Fruit Tree Pollination
The subject of pollination is often made unnecessarily complicated. All fruit trees will crop satisfactorily in an urban situation as insect pollination activity covers considerable distances. However, if your garden or orchard is in an isolated area then the following information could be helpful when selecting varieties:
- Look out for the SF symbol on our fruit labels. This means ‘SELF FERTILE’ and your trees will crop satisfactorily on their own.
- In other cases for fruit trees to pollinate one another they need to be of the same type e.g both apples or both pears.
- Two trees of the same variety will not pollinate each other unless they are SF.
- For trees to cross-pollinate they need to be the same or adjacent flowering group, e.g. an apple tree of flowering group 3 will cross-pollinate with those of groups 2, 3 and 4.
- Always bear in mind that crop yield will be affected by adverse weather and in these circumstances it is helpful to have several different varieties that provide strong and ample pollen for cross pollination opportunities.
- It is quite normal for trees to have a light cropping year after a heavy one – like us they need a rest after a big effort. See more on this below under Biennial bearing.
- Particularly good pollinators are highlighted by our bee symbol.
|Self-Fertile||Flowering Group||Good Pollinator|
Apples & Pears
Follow the tips above for guidance for apples and pears. Apples in particular are regular croppers and Malus crab apples are excellent pollinators for apples and are mostly SF themselves – see below. Pears prefer to have a warm sheltered position to set a good crop.
Triploid varieties are poor pollinators for other varieties, they are identified by this symbol in our catalogue and on our labels:
They should be accompanied by two compatible varieties that pollinate each other, or one self-fertile variety that flowers at the same time as the triploid.
Plums, Gages, Damsons and Mirabelles
Most varieties are self fertile. The few which aren't are unlikely to need a pollinator unless planted somewhere very remote.
Most good garden varieties are self-fertile. Due to pollen incompatibilities pollination of non self-fertile varieties is not obvious so for clarity we have listed some combinations below. All self-fertile varieties are known as 'Universal Donors' in that they will pollinate any other cherry trees that flower at the same time, so if unsure then just include at least one self-fertile variety in your garden. Sour cherries, such as Morello and Meteor Korai, are all self-fertile, they can pollinate sweet cherries but sweet cherries will not pollinate them.
|Bradbourne Black||Pollinated by Sunburst|
|Colney||Pollinated by Stella or Sunburst|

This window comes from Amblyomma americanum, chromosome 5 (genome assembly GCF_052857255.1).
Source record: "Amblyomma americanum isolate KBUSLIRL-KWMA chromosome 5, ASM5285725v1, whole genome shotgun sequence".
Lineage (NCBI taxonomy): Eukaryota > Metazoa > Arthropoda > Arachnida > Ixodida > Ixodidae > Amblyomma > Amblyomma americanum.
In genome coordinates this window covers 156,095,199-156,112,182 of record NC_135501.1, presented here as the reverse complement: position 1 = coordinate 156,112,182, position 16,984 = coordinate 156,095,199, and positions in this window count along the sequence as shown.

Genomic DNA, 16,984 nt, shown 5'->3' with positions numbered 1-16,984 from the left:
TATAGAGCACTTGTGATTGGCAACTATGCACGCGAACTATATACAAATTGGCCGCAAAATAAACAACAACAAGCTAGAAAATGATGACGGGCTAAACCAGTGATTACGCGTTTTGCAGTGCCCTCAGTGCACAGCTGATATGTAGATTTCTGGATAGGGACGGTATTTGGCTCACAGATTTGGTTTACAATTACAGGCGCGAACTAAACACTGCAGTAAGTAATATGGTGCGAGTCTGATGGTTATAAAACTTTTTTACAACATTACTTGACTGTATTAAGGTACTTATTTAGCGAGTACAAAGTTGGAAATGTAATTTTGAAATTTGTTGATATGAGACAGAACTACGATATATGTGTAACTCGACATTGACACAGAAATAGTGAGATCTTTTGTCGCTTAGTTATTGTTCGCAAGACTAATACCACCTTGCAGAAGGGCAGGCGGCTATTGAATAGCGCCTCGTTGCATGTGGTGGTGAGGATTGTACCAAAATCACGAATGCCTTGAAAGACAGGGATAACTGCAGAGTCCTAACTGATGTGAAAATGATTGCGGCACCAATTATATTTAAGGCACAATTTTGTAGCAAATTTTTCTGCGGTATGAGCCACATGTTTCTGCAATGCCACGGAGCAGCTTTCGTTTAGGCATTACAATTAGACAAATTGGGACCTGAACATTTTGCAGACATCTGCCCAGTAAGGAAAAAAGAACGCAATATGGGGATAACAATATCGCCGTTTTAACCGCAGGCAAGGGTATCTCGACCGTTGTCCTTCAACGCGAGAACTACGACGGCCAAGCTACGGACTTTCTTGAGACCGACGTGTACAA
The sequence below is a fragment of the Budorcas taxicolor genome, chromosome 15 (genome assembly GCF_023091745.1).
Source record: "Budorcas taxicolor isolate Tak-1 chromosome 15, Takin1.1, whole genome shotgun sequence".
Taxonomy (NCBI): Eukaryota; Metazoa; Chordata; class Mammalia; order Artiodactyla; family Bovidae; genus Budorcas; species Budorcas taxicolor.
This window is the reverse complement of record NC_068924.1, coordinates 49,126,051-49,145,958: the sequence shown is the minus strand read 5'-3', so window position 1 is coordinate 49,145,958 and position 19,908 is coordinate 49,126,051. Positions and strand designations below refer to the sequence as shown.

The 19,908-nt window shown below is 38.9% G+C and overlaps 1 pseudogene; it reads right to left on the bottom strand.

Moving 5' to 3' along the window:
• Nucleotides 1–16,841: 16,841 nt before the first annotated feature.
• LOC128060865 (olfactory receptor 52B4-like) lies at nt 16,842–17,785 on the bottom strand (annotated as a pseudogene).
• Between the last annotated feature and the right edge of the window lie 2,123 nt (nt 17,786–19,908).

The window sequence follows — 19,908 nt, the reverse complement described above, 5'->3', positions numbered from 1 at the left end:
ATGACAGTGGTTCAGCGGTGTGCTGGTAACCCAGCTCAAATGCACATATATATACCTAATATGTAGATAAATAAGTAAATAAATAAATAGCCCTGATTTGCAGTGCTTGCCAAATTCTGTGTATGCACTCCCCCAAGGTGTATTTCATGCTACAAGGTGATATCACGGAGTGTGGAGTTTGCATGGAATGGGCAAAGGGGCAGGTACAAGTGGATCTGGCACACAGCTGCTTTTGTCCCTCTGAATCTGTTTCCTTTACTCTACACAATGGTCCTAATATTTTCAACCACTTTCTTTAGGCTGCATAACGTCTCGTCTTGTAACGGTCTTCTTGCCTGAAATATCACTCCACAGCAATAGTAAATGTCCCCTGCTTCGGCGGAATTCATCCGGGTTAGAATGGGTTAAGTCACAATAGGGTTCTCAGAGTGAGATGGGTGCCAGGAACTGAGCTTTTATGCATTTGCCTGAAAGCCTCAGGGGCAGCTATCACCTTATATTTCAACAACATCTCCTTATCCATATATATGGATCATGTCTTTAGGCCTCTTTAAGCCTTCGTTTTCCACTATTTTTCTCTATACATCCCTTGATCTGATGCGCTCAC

|Early Rivers||Pollinated by Merton Glory, Stella or Noir de Guben|
|Kordia||Pollinated by an SF variety, Penny or Regina|
|Merchant||Pollinated by Lapins, Merton Glory and Noir de Guben|
|Merton Glory||Pollinated by Stella or Sunburst|
|Noir de Guben||Pollinated by Colney, Merton Glory or Early Rivers|
|Penny||Pollinated by any Self Fertile variety|
|Regina||Pollinated by any SF variety, Penny or Kordia|
|Sylvia||Pollinated by Celeste or Regina|
|Van||Pollinated by Lapins or Vega|
|Vega||Pollinated by Lapins or Stella|
Peaches, Nectarines, Apricots, Almonds, Medlars & Mulberries
All varieties are self fertile.
Malus Crab Apples
Crab apples blossom profusely and often for longer periods than other apples so they make excellent pollinators. Of particular use are Golden Hornet, Evereste, Golden Gem, Red Sentinel and Butterball. They are all self-fertile.
Self-fertile varieties include Vranja, Aromatnaya, Meech's Prolific and Serbian Gold. Other varieties may need to be accompanied with a pollinator.
Broadview and Buccaneer are the two self-fertile varieties we would recommend for gardens. Other varieties are likely to be partially self-fertile and would benefit from nearby pollinators. Walnuts are pollinated by wind rather than insects so bear this in mind when choosing your site.
Hazels will crop better if varieties are mixed together but due to the abundance of hazels in the wild good crops usually appear. Like walnuts, pollination is mostly carried in the wind.
This problem is not uncommon in
more traditional or heritage varieties. An overset in the ‘on’ year exhausts the trees resources and it does not have the energy to set fruit bud for next year’s crop, don’t forget that next year’s blossom is forming in the
previous July and August just when the current crop is ripening –its all too much for the tree! So the remedy is as follows:
- In the ‘on’ year thin the fruit and summer prune the tree heavily and well before mid July.
- Following an ‘off’ year heavily prune in the winter to reduce the likely heavy forthcoming crop.
- Repeat either of these remedies as necessary until the tree settles into an annual cropping habit.